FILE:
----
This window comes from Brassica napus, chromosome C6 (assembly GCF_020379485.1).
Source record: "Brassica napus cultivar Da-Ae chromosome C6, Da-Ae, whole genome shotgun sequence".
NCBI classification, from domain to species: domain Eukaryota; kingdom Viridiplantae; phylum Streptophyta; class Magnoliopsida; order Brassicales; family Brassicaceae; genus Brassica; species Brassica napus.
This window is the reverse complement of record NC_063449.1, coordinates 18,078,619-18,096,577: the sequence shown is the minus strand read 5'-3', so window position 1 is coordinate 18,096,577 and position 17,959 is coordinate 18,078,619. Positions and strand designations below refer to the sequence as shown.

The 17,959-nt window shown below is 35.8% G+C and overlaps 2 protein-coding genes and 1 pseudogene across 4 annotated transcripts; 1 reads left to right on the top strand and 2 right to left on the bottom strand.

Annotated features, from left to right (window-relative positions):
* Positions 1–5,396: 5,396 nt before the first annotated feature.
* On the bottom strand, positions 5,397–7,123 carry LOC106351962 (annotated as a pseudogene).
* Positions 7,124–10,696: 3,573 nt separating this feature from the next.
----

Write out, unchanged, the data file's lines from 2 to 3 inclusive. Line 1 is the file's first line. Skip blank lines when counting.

Source record: "Brassica napus cultivar Da-Ae chromosome C6, Da-Ae, whole genome shotgun sequence".
NCBI classification, from domain to species: domain Eukaryota; kingdom Viridiplantae; phylum Streptophyta; class Magnoliopsida; order Brassicales; family Brassicaceae; genus Brassica; species Brassica napus.